Zombie infotainment screens…

Infotainment – a word that didn’t exist in our vocabulary as recently as 20 years ago, but that today stands for all the wonderful things our modern cars can do that have nothing to do with the driving itself. My first experience with an early infotainment system was in an Alfa Romeo 166 I was the happy owner of for a few years, a wonderful car with an equally wonderful, Italian six-cylinder engine, but with a far less wonderful infotainment system, the screen of which was situated so low on the centre console that the gear lever was in the way. At the time it felt very modern, although the navigation it provided was best used as a general indication.

Wonderful car, not so wonderful infotainment…

Things have indeed evolved which is of course a good thing, even if the current trend of increasingly giant screens is a bit of a strange one. It definitely has a connection with the general EV trend since it seems to be a given that any electric car should have as few physical buttons as possible and instead a more or less gigantic screen. Strangely however, even if the quality notably of navigation is far better these days than when I drove that Alfa 166, the first question in connection with these systems seems to be whether the Android Auto or Apple CarPlay connection is wireless or not, as everyone seems to agree that except for Tesla, all other systems are still inferior to Google Maps.

Be that as it may, this means that there is a whole generation of cars which are by now 10-20 years old and have infotainment systems we today consider useless to the point of using our phones instead. Usually you need to have your screen turned on for the USB phone connection to work, but I’ve heard several people say that the low screen resolution makes the whole car feel old and that they prefer leaving the system turned off and driving in silence, alternatively use a bluetooth adapter (a very good idea) or drive with headphones (a very bad idea).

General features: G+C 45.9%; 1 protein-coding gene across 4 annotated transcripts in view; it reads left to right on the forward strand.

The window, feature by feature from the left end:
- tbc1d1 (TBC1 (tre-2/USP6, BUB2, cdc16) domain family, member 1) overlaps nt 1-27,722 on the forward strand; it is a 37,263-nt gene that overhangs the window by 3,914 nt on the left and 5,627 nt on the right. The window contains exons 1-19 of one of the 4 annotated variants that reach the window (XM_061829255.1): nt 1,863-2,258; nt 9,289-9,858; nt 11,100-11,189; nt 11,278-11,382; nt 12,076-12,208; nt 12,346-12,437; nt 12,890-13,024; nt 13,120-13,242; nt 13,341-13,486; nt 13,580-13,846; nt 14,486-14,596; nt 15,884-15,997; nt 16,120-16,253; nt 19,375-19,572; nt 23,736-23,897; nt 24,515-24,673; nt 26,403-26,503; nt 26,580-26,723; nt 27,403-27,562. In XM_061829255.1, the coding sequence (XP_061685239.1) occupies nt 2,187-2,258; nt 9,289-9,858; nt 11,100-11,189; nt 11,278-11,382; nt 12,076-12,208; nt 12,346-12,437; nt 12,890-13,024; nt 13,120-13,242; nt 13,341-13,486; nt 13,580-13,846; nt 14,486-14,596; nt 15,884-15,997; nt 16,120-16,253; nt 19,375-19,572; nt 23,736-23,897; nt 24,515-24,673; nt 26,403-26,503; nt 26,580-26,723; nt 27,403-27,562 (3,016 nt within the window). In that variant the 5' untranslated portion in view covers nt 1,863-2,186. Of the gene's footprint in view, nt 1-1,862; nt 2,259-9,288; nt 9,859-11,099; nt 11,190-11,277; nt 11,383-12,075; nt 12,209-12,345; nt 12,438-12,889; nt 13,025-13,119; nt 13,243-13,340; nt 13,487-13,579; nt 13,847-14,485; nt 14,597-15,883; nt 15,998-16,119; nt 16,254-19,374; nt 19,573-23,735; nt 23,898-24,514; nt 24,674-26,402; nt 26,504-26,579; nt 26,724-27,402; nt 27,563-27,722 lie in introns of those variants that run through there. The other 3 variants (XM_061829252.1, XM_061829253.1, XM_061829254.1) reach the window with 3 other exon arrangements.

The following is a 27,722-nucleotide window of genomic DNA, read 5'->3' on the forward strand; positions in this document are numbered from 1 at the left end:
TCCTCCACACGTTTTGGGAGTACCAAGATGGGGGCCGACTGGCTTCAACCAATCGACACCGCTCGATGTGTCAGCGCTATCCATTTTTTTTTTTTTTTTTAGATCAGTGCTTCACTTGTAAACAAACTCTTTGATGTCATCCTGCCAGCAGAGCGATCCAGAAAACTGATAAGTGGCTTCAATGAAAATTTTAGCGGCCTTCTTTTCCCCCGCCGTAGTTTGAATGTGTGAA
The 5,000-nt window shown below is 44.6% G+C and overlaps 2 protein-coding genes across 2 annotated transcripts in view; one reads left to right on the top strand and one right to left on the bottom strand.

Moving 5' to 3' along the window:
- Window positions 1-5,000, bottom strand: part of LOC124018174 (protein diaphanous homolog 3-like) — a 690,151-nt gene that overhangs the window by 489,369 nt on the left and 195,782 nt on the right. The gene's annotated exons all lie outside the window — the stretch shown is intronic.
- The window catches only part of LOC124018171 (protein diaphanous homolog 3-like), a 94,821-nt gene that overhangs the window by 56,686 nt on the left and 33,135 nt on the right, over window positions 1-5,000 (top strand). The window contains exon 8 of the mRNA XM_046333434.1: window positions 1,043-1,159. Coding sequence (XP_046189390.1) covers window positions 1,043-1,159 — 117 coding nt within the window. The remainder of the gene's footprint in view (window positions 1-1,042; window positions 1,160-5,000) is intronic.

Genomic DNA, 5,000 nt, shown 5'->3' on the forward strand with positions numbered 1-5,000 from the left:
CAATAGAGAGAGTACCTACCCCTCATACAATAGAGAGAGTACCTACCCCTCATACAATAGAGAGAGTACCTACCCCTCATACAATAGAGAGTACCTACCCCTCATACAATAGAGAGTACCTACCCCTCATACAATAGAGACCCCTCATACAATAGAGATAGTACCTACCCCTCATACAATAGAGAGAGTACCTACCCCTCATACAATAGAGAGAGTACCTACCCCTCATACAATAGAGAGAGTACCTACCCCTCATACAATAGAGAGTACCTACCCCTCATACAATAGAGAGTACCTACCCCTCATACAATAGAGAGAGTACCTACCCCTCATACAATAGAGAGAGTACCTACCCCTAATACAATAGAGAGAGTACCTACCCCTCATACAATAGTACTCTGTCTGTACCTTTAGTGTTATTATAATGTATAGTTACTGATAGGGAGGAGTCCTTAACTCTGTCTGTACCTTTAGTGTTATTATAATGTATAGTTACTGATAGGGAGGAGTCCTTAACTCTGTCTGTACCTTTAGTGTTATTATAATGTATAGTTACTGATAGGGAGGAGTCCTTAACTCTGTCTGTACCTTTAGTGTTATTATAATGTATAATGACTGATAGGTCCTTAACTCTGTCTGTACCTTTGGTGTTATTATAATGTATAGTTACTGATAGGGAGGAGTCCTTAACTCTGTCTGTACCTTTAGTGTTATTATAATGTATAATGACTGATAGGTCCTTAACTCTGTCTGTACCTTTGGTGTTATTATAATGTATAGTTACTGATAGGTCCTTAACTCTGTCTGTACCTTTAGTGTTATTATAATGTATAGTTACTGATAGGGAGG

I came to think of this a couple of weeks ago when I saw an old BMW 325i from the late 80’s, a wonderful car inside and out and with a dashboard in the style of old BMW’s: clean and driver-focused, with no infotainment screen to be seen. Contrast this with a 3-series from 15 years later, and now there’s a black square in the middle of the dash that isn’t of much use. Of course this wasn’t the case just with BMW. It was even worse notably in Audis from the same time where the screen was placed even higher, making it difficult to miss. Volvo had an innovative idea on the first generation of the XC90 of the screen slowly rising from within the dashboard when in use, meaning at least you didn’t have to look at it when it was turned off. It’s a shame more manufacturers didn’t follow that example!

If you have a car form this period and from a larger brand, there’s a chance of finding an aftermarket solution that integrates into the dash and offers a fully modern system. There are also solutions that are basically mounted in front of the old screen, looking more or less good depending on the car. If you’re thinking of this for any type of collector’s car, then definitely go for the external solution as rebuilding the dash for example on a 15-year old Ferrari will otherwise reduce its value. If on the other hand you’re thinking of buying an older car, you may want to go for the pre-infotainment generation instead. There are plenty of bluetooth connectors available, even those cassette-based, letting you connect your phone to most older cars’ pre-infotainment stereoes. That in turn lets you look out over a clean dash with no black square whatsoever, and actually enjoy the driving itself!

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